He called the pride flag a “distraction” and said that classrooms need to stay a “neutral environment” for children.
“It’s a slippery slope,” he added. “I think if you have to let the LGBTQ+ flag in the classroom then you have to let other flags in as well. And those other flags, be it a pro-choice flag or Christian flag or Muslim flag, may not be inclusive of other kids and may offend other children or parents of those children.”
The flag policy debate rehashed bad memories of Carroll County Public Schools for Angela Donovan, who lived in the county with her wife and three children for three years before leaving in 2019.
“We didn’t know anything about it. It looked charming,” Donovan recalled. “Now I would give it zero out of 10. I don’t recommend.”
Donovan said that shortly after her son began to transition, he faced opposition from the school system.
He was forced to use a private bathroom that was so far away from his classes that it resulted in several accidents, Donovan said. One staff member refused to call him by his new name. And substitute teachers often called him by the wrong name.
The experience resulted in Donovan and her family moving to Baltimore County, where they now reside and have had no issues with his new school.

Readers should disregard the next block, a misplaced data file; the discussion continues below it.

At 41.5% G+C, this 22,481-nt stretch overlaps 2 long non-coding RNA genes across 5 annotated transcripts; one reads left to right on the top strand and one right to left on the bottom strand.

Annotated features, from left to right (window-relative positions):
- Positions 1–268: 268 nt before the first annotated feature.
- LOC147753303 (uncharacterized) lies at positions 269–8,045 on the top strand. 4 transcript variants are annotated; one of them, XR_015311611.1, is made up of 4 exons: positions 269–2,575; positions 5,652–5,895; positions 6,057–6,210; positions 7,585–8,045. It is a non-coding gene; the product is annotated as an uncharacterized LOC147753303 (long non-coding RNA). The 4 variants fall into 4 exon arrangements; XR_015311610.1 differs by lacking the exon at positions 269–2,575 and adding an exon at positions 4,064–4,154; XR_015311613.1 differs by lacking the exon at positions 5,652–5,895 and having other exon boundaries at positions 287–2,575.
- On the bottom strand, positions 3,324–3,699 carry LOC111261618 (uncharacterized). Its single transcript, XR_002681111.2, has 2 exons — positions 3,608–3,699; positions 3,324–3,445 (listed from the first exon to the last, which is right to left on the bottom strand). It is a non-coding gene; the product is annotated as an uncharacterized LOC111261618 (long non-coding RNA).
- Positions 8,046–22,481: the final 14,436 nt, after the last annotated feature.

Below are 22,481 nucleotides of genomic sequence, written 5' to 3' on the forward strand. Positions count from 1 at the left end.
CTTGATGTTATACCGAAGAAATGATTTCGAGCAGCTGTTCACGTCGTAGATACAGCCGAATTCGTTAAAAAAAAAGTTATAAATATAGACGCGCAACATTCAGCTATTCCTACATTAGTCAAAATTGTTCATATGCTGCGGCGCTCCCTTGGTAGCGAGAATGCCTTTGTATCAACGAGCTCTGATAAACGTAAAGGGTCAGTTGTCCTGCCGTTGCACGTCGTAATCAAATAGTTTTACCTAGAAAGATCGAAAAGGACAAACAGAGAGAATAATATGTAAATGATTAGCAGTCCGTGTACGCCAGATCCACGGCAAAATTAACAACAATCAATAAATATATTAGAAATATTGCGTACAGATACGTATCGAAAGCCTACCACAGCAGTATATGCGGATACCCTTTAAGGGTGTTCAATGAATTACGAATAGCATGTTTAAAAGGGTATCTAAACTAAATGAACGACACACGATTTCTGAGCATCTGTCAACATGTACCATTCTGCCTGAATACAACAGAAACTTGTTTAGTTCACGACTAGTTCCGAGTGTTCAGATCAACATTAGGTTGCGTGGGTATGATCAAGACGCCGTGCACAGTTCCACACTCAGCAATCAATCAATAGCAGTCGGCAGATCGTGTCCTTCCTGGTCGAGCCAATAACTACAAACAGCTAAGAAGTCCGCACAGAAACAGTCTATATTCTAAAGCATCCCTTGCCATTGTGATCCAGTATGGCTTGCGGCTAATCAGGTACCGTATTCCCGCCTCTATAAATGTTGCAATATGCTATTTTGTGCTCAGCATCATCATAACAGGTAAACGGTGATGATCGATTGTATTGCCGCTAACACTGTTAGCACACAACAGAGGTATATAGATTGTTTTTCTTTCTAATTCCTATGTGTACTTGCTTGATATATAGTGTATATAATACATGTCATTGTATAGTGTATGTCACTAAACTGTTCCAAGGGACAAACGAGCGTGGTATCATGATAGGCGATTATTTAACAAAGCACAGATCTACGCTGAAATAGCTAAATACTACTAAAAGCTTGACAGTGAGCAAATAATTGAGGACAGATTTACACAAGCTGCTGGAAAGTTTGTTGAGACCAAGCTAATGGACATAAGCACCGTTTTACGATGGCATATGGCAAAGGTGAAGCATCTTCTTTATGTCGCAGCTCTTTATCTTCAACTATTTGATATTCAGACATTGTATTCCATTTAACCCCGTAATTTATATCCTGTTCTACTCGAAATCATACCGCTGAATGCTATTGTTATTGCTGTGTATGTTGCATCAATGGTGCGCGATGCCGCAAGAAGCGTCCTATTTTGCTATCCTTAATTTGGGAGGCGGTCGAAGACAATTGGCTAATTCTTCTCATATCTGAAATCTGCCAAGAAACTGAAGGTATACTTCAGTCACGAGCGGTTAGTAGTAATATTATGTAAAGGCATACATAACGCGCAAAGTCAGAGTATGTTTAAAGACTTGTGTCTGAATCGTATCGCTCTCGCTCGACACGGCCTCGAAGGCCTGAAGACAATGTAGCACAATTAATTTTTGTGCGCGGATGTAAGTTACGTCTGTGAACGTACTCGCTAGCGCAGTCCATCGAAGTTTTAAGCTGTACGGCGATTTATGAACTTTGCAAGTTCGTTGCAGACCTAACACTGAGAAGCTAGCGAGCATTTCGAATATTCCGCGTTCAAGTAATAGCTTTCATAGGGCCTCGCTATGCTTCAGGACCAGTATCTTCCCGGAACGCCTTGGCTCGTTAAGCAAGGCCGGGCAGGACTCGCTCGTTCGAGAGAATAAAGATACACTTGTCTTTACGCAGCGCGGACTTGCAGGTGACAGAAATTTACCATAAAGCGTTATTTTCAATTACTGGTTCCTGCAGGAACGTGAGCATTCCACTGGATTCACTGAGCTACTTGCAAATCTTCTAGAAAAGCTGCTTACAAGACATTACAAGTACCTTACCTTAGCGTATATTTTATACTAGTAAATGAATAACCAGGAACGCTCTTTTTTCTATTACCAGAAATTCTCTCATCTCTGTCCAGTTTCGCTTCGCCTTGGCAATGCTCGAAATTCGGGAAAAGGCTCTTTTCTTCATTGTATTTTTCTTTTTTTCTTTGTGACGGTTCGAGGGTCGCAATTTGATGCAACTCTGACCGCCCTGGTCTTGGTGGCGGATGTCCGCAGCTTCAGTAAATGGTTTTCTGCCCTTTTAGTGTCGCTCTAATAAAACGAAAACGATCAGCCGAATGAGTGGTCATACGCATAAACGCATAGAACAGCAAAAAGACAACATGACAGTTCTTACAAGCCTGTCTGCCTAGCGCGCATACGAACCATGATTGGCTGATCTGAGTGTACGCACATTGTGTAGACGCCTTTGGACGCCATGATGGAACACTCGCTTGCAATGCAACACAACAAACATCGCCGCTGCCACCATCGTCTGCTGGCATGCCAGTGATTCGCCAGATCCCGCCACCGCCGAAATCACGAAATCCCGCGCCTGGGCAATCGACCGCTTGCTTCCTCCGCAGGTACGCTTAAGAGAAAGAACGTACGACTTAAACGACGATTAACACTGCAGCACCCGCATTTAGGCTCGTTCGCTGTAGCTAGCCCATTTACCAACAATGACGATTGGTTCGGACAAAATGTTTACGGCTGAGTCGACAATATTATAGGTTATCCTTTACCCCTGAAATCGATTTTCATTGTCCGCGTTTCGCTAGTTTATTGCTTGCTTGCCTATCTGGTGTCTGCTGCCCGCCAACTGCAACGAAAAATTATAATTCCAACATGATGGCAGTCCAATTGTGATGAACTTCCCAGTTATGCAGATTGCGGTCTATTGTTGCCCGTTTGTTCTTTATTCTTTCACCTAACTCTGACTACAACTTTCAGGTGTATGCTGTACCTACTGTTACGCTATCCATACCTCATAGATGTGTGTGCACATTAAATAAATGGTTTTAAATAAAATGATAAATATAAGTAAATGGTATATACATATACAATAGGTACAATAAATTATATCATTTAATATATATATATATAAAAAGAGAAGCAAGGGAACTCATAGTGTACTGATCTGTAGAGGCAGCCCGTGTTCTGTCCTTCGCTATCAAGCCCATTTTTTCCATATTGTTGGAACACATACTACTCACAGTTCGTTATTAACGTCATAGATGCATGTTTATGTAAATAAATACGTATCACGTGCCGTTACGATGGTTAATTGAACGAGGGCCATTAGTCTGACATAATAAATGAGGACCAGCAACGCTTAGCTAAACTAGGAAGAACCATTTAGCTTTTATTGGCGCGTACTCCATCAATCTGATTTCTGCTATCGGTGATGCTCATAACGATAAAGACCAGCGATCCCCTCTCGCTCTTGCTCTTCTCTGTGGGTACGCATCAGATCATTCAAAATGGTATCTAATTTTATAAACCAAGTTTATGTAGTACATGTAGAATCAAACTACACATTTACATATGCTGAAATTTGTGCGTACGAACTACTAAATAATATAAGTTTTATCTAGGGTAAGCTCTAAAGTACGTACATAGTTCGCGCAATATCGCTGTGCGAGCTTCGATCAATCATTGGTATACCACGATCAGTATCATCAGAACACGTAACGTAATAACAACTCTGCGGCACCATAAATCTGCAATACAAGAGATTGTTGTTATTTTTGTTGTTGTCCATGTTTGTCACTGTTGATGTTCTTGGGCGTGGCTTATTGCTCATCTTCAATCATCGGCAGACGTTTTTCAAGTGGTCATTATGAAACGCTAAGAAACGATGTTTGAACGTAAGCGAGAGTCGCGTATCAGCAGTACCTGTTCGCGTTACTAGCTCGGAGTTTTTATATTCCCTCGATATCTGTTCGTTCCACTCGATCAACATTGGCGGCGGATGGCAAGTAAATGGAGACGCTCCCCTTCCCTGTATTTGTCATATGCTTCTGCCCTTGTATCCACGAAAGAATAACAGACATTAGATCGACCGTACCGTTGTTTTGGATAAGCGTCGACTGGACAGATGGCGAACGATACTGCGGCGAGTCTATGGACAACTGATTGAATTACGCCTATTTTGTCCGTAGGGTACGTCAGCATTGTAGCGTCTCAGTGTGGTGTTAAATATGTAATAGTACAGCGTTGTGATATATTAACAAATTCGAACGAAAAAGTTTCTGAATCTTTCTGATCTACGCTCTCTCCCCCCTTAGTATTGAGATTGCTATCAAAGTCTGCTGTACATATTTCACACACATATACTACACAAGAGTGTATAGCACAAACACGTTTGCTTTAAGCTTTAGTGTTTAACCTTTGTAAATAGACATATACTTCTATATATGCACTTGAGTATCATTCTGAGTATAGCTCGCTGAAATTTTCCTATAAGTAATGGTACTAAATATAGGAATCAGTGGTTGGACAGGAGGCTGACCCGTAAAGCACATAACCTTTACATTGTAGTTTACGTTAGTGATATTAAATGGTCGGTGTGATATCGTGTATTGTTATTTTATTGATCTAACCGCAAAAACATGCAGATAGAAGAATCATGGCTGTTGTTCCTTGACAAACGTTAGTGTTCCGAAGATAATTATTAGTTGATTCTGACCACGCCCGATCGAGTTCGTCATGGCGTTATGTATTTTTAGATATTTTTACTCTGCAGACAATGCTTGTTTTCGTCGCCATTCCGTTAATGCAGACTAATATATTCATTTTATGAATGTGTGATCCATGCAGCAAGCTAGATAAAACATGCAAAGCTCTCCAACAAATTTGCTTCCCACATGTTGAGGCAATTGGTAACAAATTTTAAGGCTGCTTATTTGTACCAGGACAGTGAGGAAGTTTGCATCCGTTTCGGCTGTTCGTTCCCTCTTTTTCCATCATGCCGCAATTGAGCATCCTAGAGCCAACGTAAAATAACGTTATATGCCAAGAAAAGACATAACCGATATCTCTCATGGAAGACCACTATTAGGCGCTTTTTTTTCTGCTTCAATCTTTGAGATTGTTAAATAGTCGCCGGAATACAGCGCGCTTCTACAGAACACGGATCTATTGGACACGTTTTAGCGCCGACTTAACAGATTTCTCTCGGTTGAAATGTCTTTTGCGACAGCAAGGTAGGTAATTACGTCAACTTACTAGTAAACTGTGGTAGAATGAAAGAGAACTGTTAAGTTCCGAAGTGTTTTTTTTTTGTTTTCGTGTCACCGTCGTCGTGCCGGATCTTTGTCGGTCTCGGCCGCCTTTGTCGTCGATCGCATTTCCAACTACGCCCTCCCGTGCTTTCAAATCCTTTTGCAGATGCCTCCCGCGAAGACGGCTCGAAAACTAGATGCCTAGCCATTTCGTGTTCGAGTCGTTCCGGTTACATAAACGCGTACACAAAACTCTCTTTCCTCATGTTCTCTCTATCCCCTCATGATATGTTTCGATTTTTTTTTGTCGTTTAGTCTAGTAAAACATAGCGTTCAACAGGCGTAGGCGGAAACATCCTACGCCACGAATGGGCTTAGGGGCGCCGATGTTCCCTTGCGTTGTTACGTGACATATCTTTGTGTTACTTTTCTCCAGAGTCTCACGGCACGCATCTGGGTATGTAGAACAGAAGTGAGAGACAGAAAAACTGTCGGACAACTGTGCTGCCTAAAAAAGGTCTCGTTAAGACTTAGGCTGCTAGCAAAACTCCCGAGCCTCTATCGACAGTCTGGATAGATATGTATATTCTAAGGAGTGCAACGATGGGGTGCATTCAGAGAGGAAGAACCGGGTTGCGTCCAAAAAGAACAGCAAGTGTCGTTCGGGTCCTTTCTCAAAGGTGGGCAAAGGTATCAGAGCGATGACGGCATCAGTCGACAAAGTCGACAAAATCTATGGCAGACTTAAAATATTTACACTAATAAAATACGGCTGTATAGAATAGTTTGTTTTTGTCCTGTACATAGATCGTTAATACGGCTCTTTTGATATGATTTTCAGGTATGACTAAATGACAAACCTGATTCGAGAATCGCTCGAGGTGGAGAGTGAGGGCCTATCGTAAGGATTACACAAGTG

“We have never had a slip-up with the name. We have never had an issue with people using his pronouns,” Donovan said. “He uses the boys’ bathroom. It has been a total normal experience, which it should have been the entire time.”
Joy Fisher thinks the new flag policy in Carroll County is an opportunity to bring change to the school board.
“I personally think we should just leave [the flag policy] alone. We should fight to make sure that we turn the board. There are some really fantastic people who are running. We should get out and behind them and make sure people vote,” she said.
In the meantime, she wants to distribute other rainbow symbols that show support to the LGBTQ community.
“The rainbow comes in all mediums and media,” she said. “We will work with teachers and students so that we can provide them with buttons so that they can let others know that they are in a safe space.”